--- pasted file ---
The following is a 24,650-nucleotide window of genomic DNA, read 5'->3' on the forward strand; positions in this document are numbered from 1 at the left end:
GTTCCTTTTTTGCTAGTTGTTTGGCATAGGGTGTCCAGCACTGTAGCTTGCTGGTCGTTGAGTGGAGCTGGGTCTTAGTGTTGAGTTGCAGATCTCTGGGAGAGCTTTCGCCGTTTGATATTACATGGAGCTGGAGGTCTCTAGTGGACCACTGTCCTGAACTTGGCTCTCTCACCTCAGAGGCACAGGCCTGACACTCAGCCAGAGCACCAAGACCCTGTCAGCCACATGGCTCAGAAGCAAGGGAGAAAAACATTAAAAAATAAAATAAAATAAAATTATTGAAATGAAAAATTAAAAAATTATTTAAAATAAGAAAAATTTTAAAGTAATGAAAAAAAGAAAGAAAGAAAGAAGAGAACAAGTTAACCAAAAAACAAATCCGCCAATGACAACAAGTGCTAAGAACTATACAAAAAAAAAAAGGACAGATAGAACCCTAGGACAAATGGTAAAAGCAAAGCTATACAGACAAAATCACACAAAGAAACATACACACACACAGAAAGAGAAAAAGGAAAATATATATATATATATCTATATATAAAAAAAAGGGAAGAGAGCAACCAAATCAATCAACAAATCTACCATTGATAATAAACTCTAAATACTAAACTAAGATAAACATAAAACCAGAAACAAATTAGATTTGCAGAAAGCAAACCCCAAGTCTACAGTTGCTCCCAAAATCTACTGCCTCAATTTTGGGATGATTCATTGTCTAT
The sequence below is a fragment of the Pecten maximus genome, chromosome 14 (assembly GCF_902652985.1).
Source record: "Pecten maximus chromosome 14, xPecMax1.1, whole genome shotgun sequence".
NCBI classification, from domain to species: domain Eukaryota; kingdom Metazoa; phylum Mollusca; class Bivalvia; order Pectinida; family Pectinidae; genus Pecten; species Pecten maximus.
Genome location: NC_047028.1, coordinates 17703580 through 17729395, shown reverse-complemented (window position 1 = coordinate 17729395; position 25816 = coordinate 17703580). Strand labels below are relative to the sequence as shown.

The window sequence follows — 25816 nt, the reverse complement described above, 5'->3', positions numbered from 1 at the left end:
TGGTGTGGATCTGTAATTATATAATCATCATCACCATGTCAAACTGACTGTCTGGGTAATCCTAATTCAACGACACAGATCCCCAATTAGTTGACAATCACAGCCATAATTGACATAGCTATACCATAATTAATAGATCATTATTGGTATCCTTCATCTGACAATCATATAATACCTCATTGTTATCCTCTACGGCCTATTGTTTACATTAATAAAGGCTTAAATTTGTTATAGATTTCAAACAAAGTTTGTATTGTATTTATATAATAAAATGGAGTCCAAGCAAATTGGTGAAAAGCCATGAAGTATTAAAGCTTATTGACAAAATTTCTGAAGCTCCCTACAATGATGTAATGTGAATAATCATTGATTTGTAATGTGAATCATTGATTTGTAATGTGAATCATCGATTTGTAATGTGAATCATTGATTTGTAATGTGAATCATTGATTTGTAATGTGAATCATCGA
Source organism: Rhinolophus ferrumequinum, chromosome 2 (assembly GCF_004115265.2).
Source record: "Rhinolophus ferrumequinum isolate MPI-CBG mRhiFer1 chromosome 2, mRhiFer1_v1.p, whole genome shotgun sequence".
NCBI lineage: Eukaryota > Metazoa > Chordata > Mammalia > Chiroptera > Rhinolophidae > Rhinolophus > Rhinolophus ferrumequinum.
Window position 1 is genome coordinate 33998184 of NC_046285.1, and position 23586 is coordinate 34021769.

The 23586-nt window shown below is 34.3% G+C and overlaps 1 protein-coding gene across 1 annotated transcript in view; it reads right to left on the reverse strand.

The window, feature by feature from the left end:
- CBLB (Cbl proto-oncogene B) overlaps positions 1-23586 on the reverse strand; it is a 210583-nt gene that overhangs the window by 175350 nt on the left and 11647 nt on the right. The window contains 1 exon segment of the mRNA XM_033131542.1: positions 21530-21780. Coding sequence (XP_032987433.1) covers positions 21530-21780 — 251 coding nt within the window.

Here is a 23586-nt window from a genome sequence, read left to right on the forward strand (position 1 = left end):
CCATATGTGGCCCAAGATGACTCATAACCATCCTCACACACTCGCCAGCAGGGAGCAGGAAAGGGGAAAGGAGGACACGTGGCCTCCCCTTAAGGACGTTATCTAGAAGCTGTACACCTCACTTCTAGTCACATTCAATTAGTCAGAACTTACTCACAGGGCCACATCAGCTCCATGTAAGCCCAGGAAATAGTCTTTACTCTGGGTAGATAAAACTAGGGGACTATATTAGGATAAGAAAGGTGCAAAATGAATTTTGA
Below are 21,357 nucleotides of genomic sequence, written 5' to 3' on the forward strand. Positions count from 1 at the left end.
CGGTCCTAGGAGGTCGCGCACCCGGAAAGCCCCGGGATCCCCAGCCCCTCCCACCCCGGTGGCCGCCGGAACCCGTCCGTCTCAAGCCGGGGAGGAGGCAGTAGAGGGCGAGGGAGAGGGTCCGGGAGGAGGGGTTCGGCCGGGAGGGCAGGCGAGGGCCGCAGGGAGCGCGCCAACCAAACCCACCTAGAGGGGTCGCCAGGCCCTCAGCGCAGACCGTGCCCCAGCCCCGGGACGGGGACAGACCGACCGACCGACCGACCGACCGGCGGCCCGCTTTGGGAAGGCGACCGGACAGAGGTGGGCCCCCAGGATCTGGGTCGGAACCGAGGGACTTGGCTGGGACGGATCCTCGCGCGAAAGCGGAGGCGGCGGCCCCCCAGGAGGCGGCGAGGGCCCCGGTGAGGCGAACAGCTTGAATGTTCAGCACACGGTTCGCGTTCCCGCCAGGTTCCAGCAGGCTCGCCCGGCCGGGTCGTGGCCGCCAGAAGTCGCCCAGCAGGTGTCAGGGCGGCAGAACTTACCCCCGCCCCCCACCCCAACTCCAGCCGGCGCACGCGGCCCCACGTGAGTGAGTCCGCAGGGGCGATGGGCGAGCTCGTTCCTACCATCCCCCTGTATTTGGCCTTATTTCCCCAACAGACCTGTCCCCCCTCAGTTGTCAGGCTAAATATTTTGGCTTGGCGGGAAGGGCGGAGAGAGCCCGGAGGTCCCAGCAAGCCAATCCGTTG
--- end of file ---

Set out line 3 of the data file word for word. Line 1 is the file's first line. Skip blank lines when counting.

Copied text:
The sequence below is a fragment of the Pecten maximus genome, chromosome 14 (assembly GCF_902652985.1).